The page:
Pilot Journal
Friday, September 1, 2006

It's Aerotrekking

Coming to America in a big, big way

it's aerotrekking Out the window, there’s not a hint of light on the horizon. Inside, the room is dark except for the glow of the computer screen on John McAfee’s face. “Winds aloft out of El Paso are from the northeast at 22,” he says with a crinkle of his nose that pushes his glasses a little higher on his head.
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it's aerotrekkingThat began to change when Kemmeries met McAfee, a relatively fresh aerotrekking enthusiast. He added his entrepreneurial experience to Kemmeries’ trekking knowledge, and an evolutionary moment occurred in the sport that to many was almost unimaginable.

What if a giant circuit of aerotrekking “settlements” could be established, each with a nice runway, a comfortable place to stay, a hangar for the kitewings, food, ground transportation—places where trekkers could fly in and stay for a base of operations from which to explore for a few days, then move on to the next spot, and then the next? A plotter laid across two maps of Arizona and New Mexico indicated that 11 of these aerotrekking havens were needed to join the circle and make virtually everything—everything—in the great American West accessible to this new breed of pilot.

That was little more than a year ago, and by now eight of the eleven properties have been purchased, and negotiations are progressing for the remaining three. Work to ready the destinations for trekkers is already underway, and locations will be brought on line one by one the moment each becomes ready. The first facility is scheduled to open this October in Rodeo, N.M. Of course, that’s why the Sky Gypsies are up this morning—to help work out the bugs.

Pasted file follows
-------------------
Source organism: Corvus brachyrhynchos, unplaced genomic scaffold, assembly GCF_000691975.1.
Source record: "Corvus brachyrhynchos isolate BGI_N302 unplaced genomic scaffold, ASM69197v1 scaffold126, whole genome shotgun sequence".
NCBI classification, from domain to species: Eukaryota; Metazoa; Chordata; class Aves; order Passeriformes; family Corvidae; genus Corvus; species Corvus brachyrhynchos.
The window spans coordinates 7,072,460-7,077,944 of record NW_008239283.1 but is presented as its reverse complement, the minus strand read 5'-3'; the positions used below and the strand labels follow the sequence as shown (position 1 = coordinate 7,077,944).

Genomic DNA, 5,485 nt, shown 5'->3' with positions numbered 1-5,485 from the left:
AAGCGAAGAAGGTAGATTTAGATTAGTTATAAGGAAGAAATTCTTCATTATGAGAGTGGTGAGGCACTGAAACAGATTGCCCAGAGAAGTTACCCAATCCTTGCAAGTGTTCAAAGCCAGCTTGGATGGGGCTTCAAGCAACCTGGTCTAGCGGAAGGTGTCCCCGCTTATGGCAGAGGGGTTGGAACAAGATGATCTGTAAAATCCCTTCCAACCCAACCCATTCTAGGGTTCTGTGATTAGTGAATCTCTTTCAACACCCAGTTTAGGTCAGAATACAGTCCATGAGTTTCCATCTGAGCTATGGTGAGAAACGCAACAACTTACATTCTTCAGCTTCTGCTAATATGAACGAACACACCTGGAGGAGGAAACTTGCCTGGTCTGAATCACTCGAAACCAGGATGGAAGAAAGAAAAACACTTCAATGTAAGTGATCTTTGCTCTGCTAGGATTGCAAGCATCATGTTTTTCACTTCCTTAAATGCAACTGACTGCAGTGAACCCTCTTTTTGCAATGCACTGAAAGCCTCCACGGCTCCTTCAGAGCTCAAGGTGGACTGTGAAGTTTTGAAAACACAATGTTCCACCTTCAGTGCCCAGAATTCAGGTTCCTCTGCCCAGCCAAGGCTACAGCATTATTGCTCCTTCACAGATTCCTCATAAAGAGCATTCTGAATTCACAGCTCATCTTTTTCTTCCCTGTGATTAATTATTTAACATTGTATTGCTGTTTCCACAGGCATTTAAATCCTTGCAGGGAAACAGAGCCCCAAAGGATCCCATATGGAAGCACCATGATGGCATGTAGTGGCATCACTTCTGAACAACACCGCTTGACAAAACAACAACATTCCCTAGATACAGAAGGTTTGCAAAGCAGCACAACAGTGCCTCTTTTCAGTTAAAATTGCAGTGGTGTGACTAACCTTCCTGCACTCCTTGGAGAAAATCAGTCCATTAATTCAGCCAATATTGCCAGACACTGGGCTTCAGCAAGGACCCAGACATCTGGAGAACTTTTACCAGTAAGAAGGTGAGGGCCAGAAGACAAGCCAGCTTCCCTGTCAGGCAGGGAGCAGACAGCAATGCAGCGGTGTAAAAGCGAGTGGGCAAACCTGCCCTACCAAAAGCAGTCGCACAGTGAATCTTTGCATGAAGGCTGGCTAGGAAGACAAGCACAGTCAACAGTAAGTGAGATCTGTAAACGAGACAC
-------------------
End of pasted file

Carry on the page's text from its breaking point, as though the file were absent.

it's aerotrekking And in short order, nine kitewings are in the air. Over a common air-to-air frequency, pilots and passengers alike are chattering. Ivan has jumped a herd of deer that are moving up a nearby hillside. Rich is in the lead aircraft and is reporting no rotors coming off the ridgeline. The air is velvet smooth. John has spotted a javelina trying to become invisible in a strip of green that runs along a riverbed, and Jen is orbiting a lava tube. She discusses landmarks with Jim in hopes the two can lead the group back by foot to explore it. The whole gaggle is in a loose formation, excited, flying, aerotrekking through more than 11,000 square miles of mostly empty country, headed toward a high-mountain dry lake bed where they’ll land in an hour and share stories.

Sooner rather than later, they’ll reconvene at yet another of these new aerotrekking stations and explore the canyons and the mountains for whatever they can uncover in their low-level fliers. All of them know this private party won’t last forever. Already aerotrekking operators south of the border have heard about McAfee and Kemmeries’ creation and want to talk about connecting the American facilities to other aerotrekking operations all the way down to South America. And it’s only natural that McAfee and Kemmeries have imagined the steps of tying together all of the United States for this new style of aviation. If only half of all the possibilities on the table come to fruition, it may one day be possible for an aerotrekker to leave Cleveland and hopscotch from one aerotrekking facility to another all the way to Patagonia and back, exploring the world as perhaps no one else has before.

McAfee takes it all in stride. “It’s pretty cool actually because that’s really the whole reason we’re putting all this together, to open up aerotrekking as a serious sport, to open it up to the world, really,” he says. “From our perspective, most of this planet has never been explored, not really, not from this point of view. It’s just great to be able to share something this exciting with a whole lot of people! It’s an honor to be part of this!”


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